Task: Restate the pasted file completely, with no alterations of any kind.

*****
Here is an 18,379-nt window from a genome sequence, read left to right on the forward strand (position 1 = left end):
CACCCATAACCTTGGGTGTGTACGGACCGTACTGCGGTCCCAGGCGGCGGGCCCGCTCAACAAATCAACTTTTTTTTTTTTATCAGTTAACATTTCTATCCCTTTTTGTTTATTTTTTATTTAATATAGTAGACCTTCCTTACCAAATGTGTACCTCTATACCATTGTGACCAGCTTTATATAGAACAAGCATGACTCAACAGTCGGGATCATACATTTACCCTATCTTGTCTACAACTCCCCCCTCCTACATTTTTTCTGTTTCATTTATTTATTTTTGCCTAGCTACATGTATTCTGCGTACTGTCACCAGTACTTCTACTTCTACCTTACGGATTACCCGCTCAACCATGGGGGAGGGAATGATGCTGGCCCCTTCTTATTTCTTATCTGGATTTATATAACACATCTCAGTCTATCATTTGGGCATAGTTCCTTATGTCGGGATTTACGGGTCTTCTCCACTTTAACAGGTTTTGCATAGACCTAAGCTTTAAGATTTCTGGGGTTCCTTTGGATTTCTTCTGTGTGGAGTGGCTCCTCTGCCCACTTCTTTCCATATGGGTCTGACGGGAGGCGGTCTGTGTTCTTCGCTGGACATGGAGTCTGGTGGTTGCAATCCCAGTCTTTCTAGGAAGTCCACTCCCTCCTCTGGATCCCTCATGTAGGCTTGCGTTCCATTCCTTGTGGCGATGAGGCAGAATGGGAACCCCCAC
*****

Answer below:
Here is an 18,379-nt window from a genome sequence, read left to right on the forward strand (position 1 = left end):
CACCCATAACCTTGGGTGTGTACGGACCGTACTGCGGTCCCAGGCGGCGGGCCCGCTCAACAAATCAACTTTTTTTTTTTTATCAGTTAACATTTCTATCCCTTTTTGTTTATTTTTTATTTAATATAGTAGACCTTCCTTACCAAATGTGTACCTCTATACCATTGTGACCAGCTTTATATAGAACAAGCATGACTCAACAGTCGGGATCATACATTTACCCTATCTTGTCTACAACTCCCCCCTCCTACATTTTTTCTGTTTCATTTATTTATTTTTGCCTAGCTACATGTATTCTGCGTACTGTCACCAGTACTTCTACTTCTACCTTACGGATTACCCGCTCAACCATGGGGGAGGGAATGATGCTGGCCCCTTCTTATTTCTTATCTGGATTTATATAACACATCTCAGTCTATCATTTGGGCATAGTTCCTTATGTCGGGATTTACGGGTCTTCTCCACTTTAACAGGTTTTGCATAGACCTAAGCTTTAAGATTTCTGGGGTTCCTTTGGATTTCTTCTGTGTGGAGTGGCTCCTCTGCCCACTTCTTTCCATATGGGTCTGACGGGAGGCGGTCTGTGTTCTTCGCTGGACATGGAGTCTGGTGGTTGCAATCCCAGTCTTTCTAGGAAGTCCACTCCCTCCTCTGGATCCCTCATGTAGGCTTGCGTTCCATTCCTTGTGGCGATGAGGCAGAATGGGAACCCCCAC